I was talking to the research assistant at the Engle Laboratory today giving her an update on Makenna. When I told her that Makenna was currently in a brace and was, for all intents and purposes, corrected.... her response was a resounding, "Brilliant". And she's right. It is brilliant. Using the natural growth of a young spine to actually correct the deformity - brilliant. Completely avoiding years of invasive and risky surgeries - brilliant.
This week has been filled of ups and downs. New discoveries, anger and outrage, relief and comfort, and resolve. One week ago we returned from Chicago where my fears were put to rest and x-rays proved that brilliance had worked. And then we worked our way to the weekend...
And then it was Sunday. Church usually finds me at my weakest. Not my saddest, but my weakest. I think it provides a quiet time for reflection; which often brings about emotion. I used to get boggled down with the three most dangerous letters for a parent with a child who has faced challenges - W H Y? It seemed in church, where it was quiet and my brain wasn't constantly being inundated with "Mommy, can I....?" over and over again.... I could ask my own questions, and "WHY?" is what used to come up all the time.
Why our family?
Why was so much being dumped on us at once?
Why did it feel so lonely?
Why was it sooo hard?
Why couldn't I handle it any better?
I don't feel those things anymore. I don't ask those questions. I don't feel overwhelmed (very often ;)). I have come to terms with the fact that there must be some depth perception issues between heaven and here that makes my plate look much bigger than I think it is. And I realize that I must have strength and patience in reserve that I am unaware of. But I have to continue to have faith that I will be able to handle whatever comes my way - even if I have to make it up as I go.
So that was my Sunday. Realizing that I don't have that anxiety anymore. I realize that Makenna is an example of what is possible. Someone once told me, "There is a gift there." I feel strongly that the gift in Makenna's story is to share her story - with others who have scoliosis and need the treatment, to raise awareness about early diagnosis and intervention, to help parents of other kids with rare disorders that need to advocate strongly for their child, and to guide them in their journey. That is the gift - now I need to focus on how to share it the best:)
And then the week just started rolling - really fast... I was presented with the two extremes: a mother with a sixth month old that most likely has a self-resolving case of scoliosis, and a mother with a 19 month old who has a 90 degree curve. How do you balance those two? How do you relax about the potential self-resolving case when you see what can happen? How do you stay calm to help the parent of the child with the 90 degree curve? I am happy to say that I think I did ok... It wasn't easy, but I think both will get the help, guidance and support that they need.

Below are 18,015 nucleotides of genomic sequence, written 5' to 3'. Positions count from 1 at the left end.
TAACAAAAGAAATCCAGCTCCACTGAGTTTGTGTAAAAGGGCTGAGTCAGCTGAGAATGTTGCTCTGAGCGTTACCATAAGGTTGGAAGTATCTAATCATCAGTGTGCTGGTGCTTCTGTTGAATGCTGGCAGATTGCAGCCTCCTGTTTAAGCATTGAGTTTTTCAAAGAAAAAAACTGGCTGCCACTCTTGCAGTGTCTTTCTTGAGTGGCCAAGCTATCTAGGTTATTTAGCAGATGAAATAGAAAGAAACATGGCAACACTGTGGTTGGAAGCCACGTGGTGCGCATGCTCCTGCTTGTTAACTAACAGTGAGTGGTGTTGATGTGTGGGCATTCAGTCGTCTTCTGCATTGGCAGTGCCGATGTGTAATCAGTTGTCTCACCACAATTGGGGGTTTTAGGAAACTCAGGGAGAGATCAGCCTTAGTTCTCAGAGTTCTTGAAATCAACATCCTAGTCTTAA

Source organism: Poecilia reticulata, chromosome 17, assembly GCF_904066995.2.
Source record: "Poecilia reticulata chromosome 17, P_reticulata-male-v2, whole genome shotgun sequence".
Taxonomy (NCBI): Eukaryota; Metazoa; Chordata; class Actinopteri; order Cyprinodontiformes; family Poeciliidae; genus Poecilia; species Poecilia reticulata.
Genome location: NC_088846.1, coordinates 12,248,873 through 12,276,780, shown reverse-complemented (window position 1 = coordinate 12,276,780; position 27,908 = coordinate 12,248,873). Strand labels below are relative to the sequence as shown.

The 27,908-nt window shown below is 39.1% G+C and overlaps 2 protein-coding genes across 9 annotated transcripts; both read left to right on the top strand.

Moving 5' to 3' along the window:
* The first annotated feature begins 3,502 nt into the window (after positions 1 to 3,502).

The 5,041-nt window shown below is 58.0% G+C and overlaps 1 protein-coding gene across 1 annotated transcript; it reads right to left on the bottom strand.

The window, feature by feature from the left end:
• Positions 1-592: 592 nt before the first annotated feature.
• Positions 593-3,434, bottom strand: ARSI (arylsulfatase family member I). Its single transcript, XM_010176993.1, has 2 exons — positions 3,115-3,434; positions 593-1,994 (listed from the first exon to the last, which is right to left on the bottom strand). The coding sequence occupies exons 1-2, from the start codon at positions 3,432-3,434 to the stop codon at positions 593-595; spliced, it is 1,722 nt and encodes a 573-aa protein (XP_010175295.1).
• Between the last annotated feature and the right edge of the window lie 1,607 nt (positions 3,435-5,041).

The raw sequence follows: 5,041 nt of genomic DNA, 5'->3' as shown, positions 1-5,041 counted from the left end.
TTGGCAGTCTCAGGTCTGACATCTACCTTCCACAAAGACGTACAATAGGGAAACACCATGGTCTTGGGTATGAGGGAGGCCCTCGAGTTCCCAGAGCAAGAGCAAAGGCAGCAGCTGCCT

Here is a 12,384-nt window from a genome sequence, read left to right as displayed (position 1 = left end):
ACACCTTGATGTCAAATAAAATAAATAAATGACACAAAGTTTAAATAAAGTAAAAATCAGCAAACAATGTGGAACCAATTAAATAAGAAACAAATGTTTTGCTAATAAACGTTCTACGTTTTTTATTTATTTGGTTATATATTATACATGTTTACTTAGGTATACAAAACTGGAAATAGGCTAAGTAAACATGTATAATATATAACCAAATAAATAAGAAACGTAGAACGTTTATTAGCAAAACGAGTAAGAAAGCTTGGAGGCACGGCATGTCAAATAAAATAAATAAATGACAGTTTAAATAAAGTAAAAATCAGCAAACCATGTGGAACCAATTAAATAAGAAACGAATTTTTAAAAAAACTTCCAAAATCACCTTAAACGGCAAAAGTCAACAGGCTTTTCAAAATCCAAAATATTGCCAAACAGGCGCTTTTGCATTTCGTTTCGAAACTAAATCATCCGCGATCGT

But their stories, presented right on top of one another, sparked something in me that has generated an incredible amount of momentum.
I spent this morning conducting google searches that a parent with a potential diagnosis of progressive scoliosis might make. I discovered that the about.com page on infantile scoliosis does not include casting as an option for infantile progressive scoliosis. I e-mailed them and requested that they review the current literature and consider updating the page. I posted replied to youtube videos on infantile scoliosis that only discussed rod/veptr surgery - leaving Makenna's website as my signature.
I submitted Makenna's story to the Today Show (Kathie Lee and Hoda) segment "Everyone has a story".
I am currently gathering stories of children who are treated in Chicago and submitting the story to Oprah.
And as if some sort of cosmic karma heard all of this... the researcher in Boston told me that they would like me to share Makenna's story with a media relations person from the hospital for possible publicity for the Congenital Cranial Dysinnervation Disorder (CCDD) Clinic at Children's Hospital Boston. No guarantees the story will be picked up, but at least it's out there. Even if the woman I talk with tomorrow is the only person who hears Makenna's story, that's one more person who has heard it. One more person who may have a friend, or a friend of a friend who has a sister with a child with a curve. Her story - and the message - WILL spread; slowly or like wildfire - and I'll take either :)